Making language for specific purposes comprehensible for a broader public

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Sunday, June 27, 2021 at 12:00 AM (FLE Daylight Time) to Friday, July 2, 2021 at 1:00 AM (FLE Daylight Time)

Event Details

We are excited to invite you, as a researcher in the field, to join our panel “Making language for specific purposes comprehensible for a broader public: Evaluating and improving expert-lay communication in different domains” to be held at IPrA 2021 (June, 27 – July, 2, 2021) in Winterthur, Switzerland.


Please find below the call for papers for the panel. If you are interested, please submit your proposal (max. 300 words plus references) by October 25, 2020, via
For any questions or assistance please contact us.


We are looking forward to seeing you in Winterthur next summer!


With best regards,
Gianni De Nardi, Karin Madlener-Charpentier, Felix Steiner




Making language for specific purposes comprehensible for a broader public: Evaluating and improving expert-lay communication in different domains


Communication of expert knowledge for a broader public is a growing societal concern (Antos 2020; Brettschneider et al. 2012; Lugger 2020; Lutz 2019). This is because domain-specific knowledge is a crucial precondition of self-determined access to the knowledge society in general and of participation in specific social domains such as education, public administration, politics, healthcare, and the law. Making research processes, findings, their interpretation, implications, and applications comprehensible and accessible for a lay public is thus a challenge for experts in all knowledge domains. From a linguistic point of view, a core question is the comprehensibility of languages for specific purposes (LSP) for laypersons with different levels of language competence, reading ability, and prior knowledge as well as different cultural backgrounds (e.g., Ballod 2020; Busch 2015; Göpferich 2002; Kastberg 2019).


A highly relevant current illustration of this challenge is provided by the substantial extent of public misunderstanding of scientific principles, research findings, and research uncertainty during the corona pandemic. A less visible, yet internationally widely documented and ethically crucial example concerns research subjects’ (lack of) comprehension of informed consent (IC) documents (e.g., Baum 2006; De Nardi et al. 2018; Fernandes Moreira et al. 2016; Stunkel et al. 2010).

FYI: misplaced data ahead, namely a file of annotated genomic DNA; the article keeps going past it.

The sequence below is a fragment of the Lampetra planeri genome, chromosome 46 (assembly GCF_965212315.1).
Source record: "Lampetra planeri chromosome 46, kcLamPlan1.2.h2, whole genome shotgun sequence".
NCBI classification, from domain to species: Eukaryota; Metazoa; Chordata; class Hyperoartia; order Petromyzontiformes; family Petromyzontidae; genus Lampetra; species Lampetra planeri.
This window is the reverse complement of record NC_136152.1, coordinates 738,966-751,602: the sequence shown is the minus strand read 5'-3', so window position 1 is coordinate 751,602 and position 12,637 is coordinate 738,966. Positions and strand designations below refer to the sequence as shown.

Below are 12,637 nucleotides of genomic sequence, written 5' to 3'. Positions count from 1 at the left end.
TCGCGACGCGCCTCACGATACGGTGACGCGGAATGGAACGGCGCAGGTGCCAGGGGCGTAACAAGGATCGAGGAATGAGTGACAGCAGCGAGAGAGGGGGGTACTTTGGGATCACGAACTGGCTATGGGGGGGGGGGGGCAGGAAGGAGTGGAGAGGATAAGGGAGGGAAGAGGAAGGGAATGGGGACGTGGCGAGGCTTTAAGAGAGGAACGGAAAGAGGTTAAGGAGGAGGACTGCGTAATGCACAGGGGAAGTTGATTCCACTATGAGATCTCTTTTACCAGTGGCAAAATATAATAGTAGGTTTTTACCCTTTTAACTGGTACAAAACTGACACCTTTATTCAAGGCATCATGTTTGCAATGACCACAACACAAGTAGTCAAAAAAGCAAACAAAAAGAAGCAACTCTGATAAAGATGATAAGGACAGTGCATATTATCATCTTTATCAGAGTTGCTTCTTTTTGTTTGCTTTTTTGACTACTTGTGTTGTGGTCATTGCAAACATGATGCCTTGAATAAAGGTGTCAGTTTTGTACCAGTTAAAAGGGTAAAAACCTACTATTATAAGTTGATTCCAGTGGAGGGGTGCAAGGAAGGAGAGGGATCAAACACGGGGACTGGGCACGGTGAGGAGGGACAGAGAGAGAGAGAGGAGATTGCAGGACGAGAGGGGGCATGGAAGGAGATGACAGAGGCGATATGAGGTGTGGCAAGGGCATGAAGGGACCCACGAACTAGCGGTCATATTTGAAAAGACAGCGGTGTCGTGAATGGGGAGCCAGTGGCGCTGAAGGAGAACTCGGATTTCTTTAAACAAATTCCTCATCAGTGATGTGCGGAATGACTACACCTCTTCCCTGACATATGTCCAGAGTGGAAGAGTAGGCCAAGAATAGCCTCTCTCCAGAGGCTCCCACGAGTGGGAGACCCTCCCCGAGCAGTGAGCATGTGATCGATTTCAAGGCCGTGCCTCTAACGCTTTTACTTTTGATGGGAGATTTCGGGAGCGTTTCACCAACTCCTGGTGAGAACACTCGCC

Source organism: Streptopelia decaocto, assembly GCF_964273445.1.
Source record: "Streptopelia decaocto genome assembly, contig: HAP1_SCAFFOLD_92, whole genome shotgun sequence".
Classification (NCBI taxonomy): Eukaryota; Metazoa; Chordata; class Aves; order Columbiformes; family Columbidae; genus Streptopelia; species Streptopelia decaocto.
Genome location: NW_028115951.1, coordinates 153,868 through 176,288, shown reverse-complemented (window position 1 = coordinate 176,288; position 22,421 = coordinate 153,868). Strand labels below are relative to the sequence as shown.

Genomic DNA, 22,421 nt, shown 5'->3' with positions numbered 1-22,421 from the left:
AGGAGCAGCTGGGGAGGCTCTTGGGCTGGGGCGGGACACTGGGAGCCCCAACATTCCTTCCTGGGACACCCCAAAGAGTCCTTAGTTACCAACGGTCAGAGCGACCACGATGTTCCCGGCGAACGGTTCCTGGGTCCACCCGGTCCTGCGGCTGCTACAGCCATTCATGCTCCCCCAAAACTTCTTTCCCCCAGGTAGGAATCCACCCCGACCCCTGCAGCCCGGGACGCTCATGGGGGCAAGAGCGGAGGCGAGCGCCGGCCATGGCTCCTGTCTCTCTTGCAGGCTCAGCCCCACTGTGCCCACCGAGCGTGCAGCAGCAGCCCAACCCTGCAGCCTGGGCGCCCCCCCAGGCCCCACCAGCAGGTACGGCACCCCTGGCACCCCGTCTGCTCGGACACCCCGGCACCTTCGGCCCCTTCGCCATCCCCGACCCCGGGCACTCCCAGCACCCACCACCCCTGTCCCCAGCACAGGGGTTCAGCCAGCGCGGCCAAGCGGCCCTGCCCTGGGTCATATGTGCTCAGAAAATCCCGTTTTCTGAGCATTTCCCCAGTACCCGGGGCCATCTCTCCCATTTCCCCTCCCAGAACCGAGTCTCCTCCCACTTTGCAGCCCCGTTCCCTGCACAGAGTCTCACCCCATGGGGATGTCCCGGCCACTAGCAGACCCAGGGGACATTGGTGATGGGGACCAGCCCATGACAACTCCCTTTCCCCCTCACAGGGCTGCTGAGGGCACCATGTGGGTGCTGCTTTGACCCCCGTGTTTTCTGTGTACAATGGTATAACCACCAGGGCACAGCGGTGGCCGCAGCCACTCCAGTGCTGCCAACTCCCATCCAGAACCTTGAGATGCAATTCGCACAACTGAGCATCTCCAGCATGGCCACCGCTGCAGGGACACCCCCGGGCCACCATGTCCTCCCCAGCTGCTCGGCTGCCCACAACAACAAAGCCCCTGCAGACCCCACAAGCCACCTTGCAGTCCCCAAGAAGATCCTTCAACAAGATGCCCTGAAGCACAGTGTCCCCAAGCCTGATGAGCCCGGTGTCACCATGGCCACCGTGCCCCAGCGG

This panel addresses the question of LSP comprehensibility from the perspectives of pragmatics, text/discourse linguistics, and psycholinguistics, spanning LSP domains such as the life sciences, the technical, medical/health, legal, political, and economic domains:

  • Which factors mediate LSP comprehensibility for (different groups of) laypersons?

For instance, which linguistic features make an IC form, a press release, an economic or a legal text comprehensible for a broader public? Which features – related to content, speech acts, vocabulary, (morpho-)syntax, text structure, explicitness etc. (e.g., De Nardi et al. 2018; Hansen-Schirra et al. 2009; Wolfer 2017) – lead to higher/lesser degrees of comprehension?

  • How can comprehensibility of oral and written formats of LSP be evaluated (e.g., Ballstaedt 2019; Bührig/Meyer 2007; Burgess et al. 2019; Kercher 2013; Wöllstein 2017)? Which (psycho-) linguistic measures and models of comprehension can be applied or adapted for such evaluations?
  • How can LSP comprehensibility be improved (e.g., Bleiberg et al. 2019)? What is the potential contribution of so-called “light” or “plain language” (e.g., Luttermann 2017; Maaß/Rink 2017; NIH 2013)? How can visualizations contribute to LSP comprehensibility? (How) Does digitalization impact LSP comprehensibility (e.g., Marx 2019; Turnbull 2014)?
  • How is comprehension negotiated in communicative exchanges between experts and laypersons, e.g., medical doctors and patients (e.g., Groß 2018; Stukenbrock 2008)? What are potential implications for linguistic professionalization, e.g., in medical, health, and care professions?

The panel invites international experts dealing theoretically and/or practically with different domains and formats of expert-lay communication and/or aspects of LSP comprehensibility for laypersons. The goal of the panel is to (1) share challenges, findings, and options regarding the evaluation and improvement of LSP comprehensibility and (2) to discuss implications and applications across research domains and disciplines.




Further Information & Submissions


Conference website:

Call for panel contributions:

Submission website:

Deadline: 25 October 2020